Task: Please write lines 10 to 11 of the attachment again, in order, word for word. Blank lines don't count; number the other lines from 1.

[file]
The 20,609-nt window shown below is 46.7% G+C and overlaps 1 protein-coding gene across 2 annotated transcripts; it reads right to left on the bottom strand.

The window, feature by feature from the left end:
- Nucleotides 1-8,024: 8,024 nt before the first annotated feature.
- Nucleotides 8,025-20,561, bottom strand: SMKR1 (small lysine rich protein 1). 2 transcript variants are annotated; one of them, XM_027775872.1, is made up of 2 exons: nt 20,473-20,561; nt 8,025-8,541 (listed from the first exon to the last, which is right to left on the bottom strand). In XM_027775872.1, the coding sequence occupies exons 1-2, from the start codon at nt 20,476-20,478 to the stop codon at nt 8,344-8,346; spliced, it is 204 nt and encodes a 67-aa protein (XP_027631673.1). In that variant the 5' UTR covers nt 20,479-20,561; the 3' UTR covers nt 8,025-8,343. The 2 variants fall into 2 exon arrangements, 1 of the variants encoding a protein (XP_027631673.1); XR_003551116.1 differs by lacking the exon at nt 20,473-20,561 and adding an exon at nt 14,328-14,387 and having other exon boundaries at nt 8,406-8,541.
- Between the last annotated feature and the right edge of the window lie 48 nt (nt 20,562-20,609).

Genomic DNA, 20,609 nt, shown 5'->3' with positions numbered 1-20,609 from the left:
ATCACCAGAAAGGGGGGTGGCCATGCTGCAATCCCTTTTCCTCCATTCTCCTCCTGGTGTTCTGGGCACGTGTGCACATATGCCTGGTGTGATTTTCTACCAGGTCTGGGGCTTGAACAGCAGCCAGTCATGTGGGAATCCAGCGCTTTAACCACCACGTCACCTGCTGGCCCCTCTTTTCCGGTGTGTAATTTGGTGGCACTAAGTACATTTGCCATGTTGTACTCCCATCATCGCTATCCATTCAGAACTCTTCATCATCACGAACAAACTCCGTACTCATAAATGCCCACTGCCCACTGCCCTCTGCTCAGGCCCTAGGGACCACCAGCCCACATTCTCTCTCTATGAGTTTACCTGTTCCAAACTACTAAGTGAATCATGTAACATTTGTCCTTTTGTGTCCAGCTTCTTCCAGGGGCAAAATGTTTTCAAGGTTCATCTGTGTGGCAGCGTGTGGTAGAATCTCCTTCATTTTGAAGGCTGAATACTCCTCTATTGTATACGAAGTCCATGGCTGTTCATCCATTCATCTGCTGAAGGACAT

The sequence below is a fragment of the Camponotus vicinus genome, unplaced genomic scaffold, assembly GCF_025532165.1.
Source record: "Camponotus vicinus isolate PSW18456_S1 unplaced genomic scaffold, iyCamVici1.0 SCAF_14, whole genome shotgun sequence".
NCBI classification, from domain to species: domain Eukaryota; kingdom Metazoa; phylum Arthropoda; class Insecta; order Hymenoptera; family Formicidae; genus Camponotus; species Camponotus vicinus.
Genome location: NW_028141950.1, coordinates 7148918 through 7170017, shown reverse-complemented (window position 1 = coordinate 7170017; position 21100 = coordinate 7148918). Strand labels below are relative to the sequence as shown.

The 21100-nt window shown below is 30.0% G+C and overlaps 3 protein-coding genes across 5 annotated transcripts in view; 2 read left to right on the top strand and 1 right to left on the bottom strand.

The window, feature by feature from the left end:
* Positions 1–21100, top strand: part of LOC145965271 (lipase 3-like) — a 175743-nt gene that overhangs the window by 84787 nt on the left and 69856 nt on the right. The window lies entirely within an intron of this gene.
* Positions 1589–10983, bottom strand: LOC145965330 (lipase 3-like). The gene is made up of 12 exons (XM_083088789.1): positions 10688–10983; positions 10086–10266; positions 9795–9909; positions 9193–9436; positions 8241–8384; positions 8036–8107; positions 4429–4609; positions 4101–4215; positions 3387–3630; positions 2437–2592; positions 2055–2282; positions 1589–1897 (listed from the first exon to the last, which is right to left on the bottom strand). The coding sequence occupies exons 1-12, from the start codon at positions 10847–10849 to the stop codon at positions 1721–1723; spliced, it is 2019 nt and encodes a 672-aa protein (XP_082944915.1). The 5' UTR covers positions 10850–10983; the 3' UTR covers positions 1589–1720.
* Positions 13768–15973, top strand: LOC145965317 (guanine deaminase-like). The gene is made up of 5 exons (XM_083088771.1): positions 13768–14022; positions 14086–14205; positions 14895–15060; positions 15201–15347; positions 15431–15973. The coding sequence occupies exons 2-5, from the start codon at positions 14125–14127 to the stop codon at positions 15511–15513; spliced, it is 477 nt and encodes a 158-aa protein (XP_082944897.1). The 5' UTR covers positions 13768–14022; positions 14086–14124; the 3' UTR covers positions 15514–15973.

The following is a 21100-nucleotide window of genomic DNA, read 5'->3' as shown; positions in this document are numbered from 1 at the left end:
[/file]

NCBI classification, from domain to species: domain Eukaryota; kingdom Metazoa; phylum Arthropoda; class Insecta; order Hymenoptera; family Formicidae; genus Camponotus; species Camponotus vicinus.
Genome location: NW_028141950.1, coordinates 7148918 through 7170017, shown reverse-complemented (window position 1 = coordinate 7170017; position 21100 = coordinate 7148918). Strand labels below are relative to the sequence as shown.